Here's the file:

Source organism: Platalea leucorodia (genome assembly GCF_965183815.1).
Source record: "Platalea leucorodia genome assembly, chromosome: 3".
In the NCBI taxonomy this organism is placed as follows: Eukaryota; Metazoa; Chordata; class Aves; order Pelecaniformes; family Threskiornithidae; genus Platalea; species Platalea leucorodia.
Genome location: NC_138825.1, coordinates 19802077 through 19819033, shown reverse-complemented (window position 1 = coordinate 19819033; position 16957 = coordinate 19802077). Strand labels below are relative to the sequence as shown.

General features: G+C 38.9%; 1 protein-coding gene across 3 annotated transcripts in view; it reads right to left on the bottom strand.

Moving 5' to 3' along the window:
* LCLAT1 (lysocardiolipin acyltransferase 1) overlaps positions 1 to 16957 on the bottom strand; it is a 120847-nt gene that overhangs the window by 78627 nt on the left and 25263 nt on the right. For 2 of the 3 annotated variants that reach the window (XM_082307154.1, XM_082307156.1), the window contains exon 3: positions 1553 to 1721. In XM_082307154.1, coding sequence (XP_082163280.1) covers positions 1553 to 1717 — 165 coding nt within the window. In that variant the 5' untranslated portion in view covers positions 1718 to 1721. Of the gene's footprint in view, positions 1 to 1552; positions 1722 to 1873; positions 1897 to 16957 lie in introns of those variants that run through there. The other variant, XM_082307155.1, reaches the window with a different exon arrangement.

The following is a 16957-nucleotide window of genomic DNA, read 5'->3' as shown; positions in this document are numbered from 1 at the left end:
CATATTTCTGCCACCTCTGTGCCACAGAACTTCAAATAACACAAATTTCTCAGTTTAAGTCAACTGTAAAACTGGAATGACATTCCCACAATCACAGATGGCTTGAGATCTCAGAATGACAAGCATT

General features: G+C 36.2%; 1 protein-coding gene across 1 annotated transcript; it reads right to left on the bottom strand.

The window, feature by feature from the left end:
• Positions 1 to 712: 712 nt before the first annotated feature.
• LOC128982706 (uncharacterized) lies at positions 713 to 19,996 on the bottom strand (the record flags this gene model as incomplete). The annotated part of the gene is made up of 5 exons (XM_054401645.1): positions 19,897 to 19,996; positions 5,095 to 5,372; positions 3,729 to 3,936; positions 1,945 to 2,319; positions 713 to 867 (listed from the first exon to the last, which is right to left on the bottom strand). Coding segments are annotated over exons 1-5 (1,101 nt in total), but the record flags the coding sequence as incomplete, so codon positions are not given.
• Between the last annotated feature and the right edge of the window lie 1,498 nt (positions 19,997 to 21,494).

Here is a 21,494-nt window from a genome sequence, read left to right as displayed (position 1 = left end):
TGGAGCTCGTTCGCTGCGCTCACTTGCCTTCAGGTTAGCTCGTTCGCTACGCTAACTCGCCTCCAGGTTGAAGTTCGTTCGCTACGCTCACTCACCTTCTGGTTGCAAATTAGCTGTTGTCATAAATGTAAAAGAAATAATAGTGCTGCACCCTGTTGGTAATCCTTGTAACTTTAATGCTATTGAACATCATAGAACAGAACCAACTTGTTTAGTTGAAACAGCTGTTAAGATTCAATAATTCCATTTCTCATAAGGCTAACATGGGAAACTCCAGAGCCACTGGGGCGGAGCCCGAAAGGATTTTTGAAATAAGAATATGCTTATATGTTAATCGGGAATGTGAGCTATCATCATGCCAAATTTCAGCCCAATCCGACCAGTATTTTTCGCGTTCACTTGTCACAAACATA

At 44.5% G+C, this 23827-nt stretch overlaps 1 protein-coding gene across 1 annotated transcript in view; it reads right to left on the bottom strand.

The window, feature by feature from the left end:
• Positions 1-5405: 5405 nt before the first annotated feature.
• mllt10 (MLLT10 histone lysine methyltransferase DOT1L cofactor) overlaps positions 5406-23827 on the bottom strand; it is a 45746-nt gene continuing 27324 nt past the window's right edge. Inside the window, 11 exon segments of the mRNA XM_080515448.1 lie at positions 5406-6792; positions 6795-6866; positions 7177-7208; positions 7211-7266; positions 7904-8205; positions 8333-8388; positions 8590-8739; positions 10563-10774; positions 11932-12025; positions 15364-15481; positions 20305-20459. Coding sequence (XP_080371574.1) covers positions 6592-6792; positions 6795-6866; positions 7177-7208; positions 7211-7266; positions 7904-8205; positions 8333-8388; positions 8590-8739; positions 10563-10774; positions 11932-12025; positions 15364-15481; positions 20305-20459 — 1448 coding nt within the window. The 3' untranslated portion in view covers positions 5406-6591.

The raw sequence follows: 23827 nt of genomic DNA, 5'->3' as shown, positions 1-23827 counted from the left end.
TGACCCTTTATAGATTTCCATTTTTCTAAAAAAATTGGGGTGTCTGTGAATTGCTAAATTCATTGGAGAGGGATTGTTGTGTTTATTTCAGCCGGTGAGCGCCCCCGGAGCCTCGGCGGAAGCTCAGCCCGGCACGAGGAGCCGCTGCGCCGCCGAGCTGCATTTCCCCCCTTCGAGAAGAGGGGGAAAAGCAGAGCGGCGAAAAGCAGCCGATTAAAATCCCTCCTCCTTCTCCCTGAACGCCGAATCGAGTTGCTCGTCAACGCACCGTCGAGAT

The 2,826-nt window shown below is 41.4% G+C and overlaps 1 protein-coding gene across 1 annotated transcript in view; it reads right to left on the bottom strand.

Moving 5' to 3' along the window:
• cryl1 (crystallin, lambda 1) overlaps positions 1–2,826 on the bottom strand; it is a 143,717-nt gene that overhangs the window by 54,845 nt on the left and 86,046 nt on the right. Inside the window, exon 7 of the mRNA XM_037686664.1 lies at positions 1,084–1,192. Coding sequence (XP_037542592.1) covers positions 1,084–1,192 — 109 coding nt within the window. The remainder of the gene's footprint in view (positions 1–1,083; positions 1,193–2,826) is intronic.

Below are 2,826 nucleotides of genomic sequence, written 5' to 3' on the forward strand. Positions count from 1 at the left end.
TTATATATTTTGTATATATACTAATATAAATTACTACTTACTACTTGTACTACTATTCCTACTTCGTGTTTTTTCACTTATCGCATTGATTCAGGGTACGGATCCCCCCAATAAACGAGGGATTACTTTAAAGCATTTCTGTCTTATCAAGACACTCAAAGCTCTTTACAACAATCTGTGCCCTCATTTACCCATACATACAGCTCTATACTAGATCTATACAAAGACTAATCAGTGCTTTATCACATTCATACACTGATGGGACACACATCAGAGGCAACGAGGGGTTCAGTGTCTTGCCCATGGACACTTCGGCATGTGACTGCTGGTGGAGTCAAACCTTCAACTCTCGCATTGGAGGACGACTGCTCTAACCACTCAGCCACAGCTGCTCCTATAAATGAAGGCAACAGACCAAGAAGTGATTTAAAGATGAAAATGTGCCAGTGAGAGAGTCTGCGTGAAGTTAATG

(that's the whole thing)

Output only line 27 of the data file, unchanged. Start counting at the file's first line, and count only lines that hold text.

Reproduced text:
TTATATATTTTGTATATATACTAATATAAATTACTACTTACTACTTGTACTACTATTCCTACTTCGTGTTTTTTCACTTATCGCATTGATTCAGGGTACGGATCCCCCCAATAAACGAGGGATTACTTTAAAGCATTTCTGTCTTATCAAGACACTCAAAGCTCTTTACAACAATCTGTGCCCTCATTTACCCATACATACAGCTCTATACTAGATCTATACAAAGACTAATCAGTGCTTTATCACATTCATACACTGATGGGACACACATCAGAGGCAACGAGGGGTTCAGTGTCTTGCCCATGGACACTTCGGCATGTGACTGCTGGTGGAGTCAAACCTTCAACTCTCGCATTGGAGGACGACTGCTCTAACCACTCAGCCACAGCTGCTCCTATAAATGAAGGCAACAGACCAAGAAGTGATTTAAAGATGAAAATGTGCCAGTGAGAGAGTCTGCGTGAAGTTAATG